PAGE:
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Thailand has been one of the countries that continues to reduce its dependency with cash. The government has been keen on driving the country towards a cashless society, from launching nationwide e-payment scheme PromptPay to recently announcing a campaign that offers a reward up to 1 million THB ($29,463) for users who adopt cashless transactions.

It may seem like a lot of money to reward people to try more convenient methods of payment but the Thai Bankers’ Association predicted that commercial banks could save $2.18 billion in the next 10 years with a digital payments system as the cost of transportation and insurance that came with the use of cash transactions lowered.

Market value for digital transactions is also expected to reach $23 billion in 2021, up from $11 billion this year so it’s no wonder fintech has become so popular.

A company that was an early adopter and saw Thailand’s potential for digital payments is AirPay, the pre-payments platform by Garena (now Sea), Southeast Asia’s most valuable internet company to date.

Serving the unbanked one internet cafe at a time

AirPay was initially launched in 2014 as an e-wallet to facilitate online transactions for users of Garena’s gaming service and since been downloaded 3.2 million times.

As one of the biggest market for Garena in the region, Thailand was chosen as the product’s launch pad. AirPay Thailand’s Country Product Manager, Supphavit Hongamornsin, shares another reason with eIQ.

“Compared to the other markets in emerging Southeast Asia, we find that Thai people are more open to trying new forms of payment,” said Hongamornsin.

To ensure AirPay was user friendly for the roughly 18.3 million gamers in Thailand – where 26% of are below the age of 20 and have low bank account ownership – the company ended up creating two platforms to complement one another, AirPay Counter and the AirPay app.

AirPay digital payments

Thai gamer demographic shows a population of digitally savvy young people. Source: Newzoo

“An app was created because urban millennials with digital nativity are used to completing all types of transactions directly through their phones,” explained Hongamornsin.

The AirPay Counter, on the other hand, is a more traditional payments option that allow users to top up their AirPay e-wallet through cash payment at an internet cafe, convenience store or regular  mom and pop shop.

“We started the counter service at internet cafes because of their wide network and familiarity – there are around 40,000 of them in Thailand,” said Hongamornsin. “They’ve been highly helpful for residents in rural regions without access to smartphones or bank accounts.”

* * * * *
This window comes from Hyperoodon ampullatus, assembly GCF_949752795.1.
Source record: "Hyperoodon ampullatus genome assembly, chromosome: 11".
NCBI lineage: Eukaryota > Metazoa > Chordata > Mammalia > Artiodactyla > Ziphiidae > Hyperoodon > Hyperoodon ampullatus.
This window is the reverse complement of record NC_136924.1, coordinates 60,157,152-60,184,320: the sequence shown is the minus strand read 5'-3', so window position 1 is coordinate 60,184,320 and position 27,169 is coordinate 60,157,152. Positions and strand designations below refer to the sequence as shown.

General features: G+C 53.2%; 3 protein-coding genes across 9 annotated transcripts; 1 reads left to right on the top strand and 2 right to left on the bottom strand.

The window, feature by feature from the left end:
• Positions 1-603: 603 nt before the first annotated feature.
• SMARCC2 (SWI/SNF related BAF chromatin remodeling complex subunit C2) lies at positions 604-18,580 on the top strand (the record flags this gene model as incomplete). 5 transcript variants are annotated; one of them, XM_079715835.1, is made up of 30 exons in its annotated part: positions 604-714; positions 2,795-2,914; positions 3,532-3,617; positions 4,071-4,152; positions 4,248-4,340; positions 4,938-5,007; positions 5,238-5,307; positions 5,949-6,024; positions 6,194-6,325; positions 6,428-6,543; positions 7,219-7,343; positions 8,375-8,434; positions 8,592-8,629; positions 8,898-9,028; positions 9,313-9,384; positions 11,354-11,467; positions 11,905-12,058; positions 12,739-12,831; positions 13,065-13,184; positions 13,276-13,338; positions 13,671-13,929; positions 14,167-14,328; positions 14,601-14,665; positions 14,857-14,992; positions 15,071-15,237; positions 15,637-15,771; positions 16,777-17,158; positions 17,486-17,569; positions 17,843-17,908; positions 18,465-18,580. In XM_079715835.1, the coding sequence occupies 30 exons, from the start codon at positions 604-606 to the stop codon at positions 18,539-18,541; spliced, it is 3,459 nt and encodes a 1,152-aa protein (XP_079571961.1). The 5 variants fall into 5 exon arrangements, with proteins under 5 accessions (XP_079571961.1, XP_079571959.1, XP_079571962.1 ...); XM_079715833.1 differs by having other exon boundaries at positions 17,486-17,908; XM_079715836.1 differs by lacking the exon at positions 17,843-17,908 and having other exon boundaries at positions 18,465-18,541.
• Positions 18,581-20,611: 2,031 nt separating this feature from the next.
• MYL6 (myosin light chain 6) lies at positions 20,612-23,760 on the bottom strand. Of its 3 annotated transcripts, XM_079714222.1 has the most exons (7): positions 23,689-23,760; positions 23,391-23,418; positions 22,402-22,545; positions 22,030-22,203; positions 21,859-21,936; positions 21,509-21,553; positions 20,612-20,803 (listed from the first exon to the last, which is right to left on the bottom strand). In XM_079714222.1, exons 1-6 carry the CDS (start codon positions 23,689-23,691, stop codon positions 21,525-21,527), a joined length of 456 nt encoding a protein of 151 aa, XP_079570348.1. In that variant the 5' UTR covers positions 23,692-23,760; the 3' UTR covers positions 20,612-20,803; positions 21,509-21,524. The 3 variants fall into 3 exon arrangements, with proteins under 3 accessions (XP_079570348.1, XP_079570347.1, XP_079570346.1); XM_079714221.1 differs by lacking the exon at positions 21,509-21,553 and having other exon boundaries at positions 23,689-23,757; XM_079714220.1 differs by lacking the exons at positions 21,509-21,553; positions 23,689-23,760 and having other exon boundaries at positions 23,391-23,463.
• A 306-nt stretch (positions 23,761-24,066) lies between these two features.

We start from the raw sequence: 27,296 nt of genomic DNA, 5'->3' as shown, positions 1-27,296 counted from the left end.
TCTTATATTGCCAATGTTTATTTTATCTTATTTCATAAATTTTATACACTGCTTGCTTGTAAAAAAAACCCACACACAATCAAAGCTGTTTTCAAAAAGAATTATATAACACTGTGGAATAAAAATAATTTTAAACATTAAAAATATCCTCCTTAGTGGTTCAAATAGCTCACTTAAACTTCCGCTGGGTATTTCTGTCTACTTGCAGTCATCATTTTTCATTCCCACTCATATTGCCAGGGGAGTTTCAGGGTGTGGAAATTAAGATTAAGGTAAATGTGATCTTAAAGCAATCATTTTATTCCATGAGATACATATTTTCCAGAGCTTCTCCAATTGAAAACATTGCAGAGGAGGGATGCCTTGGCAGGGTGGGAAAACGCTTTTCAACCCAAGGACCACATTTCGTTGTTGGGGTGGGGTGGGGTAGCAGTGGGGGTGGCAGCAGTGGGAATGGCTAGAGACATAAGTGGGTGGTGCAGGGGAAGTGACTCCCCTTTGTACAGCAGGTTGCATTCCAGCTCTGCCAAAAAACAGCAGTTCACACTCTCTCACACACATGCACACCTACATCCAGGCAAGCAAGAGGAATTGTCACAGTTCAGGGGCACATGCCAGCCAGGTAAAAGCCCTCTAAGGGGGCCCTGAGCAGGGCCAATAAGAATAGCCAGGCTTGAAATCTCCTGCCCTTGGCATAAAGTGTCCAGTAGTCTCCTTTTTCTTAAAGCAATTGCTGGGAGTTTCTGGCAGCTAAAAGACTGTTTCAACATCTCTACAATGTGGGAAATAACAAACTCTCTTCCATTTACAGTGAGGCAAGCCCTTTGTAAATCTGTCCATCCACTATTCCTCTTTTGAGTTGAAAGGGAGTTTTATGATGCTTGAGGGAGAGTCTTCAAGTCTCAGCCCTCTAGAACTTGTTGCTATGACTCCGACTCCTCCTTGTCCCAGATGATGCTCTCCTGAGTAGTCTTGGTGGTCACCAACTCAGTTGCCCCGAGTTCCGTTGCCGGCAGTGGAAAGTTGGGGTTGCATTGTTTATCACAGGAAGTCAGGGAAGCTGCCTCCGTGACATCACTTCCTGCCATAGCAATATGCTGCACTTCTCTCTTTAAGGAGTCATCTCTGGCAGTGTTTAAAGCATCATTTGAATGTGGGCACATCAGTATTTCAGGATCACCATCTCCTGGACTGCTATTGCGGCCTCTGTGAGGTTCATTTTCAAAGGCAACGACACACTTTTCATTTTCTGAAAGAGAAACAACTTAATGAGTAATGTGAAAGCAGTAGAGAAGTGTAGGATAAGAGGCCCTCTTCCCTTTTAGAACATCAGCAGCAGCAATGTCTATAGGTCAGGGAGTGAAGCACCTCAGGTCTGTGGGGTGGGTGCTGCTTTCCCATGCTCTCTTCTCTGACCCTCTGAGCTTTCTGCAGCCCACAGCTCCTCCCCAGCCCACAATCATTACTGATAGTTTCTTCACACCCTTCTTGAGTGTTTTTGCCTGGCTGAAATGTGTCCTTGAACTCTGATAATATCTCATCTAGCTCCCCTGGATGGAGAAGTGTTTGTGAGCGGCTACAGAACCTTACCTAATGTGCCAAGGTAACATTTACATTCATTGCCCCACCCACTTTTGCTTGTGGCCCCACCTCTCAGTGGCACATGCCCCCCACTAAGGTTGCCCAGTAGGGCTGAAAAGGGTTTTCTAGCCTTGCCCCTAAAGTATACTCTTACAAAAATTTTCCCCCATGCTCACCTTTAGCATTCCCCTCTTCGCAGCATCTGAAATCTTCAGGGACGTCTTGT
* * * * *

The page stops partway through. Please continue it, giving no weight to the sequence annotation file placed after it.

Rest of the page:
To date, AirPay has around 100,000 AirPay Counters nationwide in every sub-district of Thailand and partnered with local chain stores like Supercheap and IT Shops like IT City to expand its reach.

“Only 10% of our counters are actually in Bangkok,” said Hongamornsin.

AirPay digital payments

Internet cafe with AirPay Counter facility

Supporting the country’s cashless agenda

Since its inception in 2014, AirPay has evolved from simply facilitating online transactions for the Garena gaming community to providing a wider range of payment services for both physical and digital goods including utility bills, phone credit, movie tickets, and ecommerce.

Hongamornsin said AirPay wants to empower people, especially the younger generation, through better financial capabilities and provide a solution to siloed bank accounts.  

“Right now, there is actually very little that you can do with your bank account. In Thailand, for example, not all debit cards can be used for online payments.”

To combat this, one of the new services provided in the AirPay app is a virtual prepaid card called AirPay Card in partnership with MasterCard.

AirPay digital payments

Setting up an AirPay Card in the AirPay App

“There’s a large population in Thailand that’s still underserved by traditional financial services and unable to complete online transactions. With the AirPay Card, customers can purchase from any merchant in the world that accepts MasterCard,” comments Hongamornsin.

AirPay’s foreseeable future

In 2016, AirPay reported an annualized gross transaction value of $510 million. Although gaming services contributed heavily to the company’s revenue, AirPay is expecting the tide to shift to ecommerce with a goal of one million AirPay Card owners in Thailand by the end of this year.

Hongamornsin, however, admits that there’s still a long way to go before the country can achieve a “majorly cashless” status.

“I think it would take at least five years for Thailand to reach this milestone [80% cashless],” said Hongamornsin.

And unlike Shopee and Garena that have made their marks at a regional level, AirPay’s story is still pretty localized to Thailand.

In other countries like Indonesia and Vietnam where AirPay is present, Hongamornsin says the population is much more underdeveloped when it comes to digital payments creating new challenges.

These markets have complex banking landscapes that make it difficult for AirPay to integrate.

“In Vietnam, there are more than 50 small banks used by the population. Compared to Thailand’s roughly 20 banks, we still need to understand how to connect them all through AirPay.”

“Expansion to another country is definitely in the pipeline, but we want to make sure we are strong in our existing markets first,” said Hongamornsin.

With the pace that fintech is growing in Thailand thanks to the efforts by companies like AirPay, it won’t be long before the millennial becomes well accustomed to plastic over paper.

Here are today’s most news worthy ecommerce headlines.

1. Rocket Internet says it lost $682m so far this year

More financial earning reports from Rocket:

The earnings statement touts several achievements, such as improving profit margins and net revenue, bragging that selected companies have reached record revenue in the year so far.

Read the rest of the story here

 

2. Singapore becomes a test bed for Citi Pay e-wallet

Entering the already crowded e-wallet marketplace is Citi with the official launch of Citi Pay, a digital wallet developed by the bank. It says Singapore is the first country in the world to have Citi customers have access to its new e-wallet facilities.

Read the rest of the story here

 

3. New study encourages Amazon restrictions

Within the company, the report claims that Amazon is driving down wages of manufacturing and delivery jobs with a long-term goal of automating thousands of positions. And the company is doing this while taking millions in public subsidies to build warehouses around the country.

Read the rest of the story here

Ready to start your weekend? Check out these ecommerce headlines first.

1. E-wallet services boom at airports for Chinese tourists

International airports have become the new battlefield for the country’s top internet companies as they gear up for over-seas expansion by providing Chinese outbound travelers with more e- wallet services. Read the rest of the story here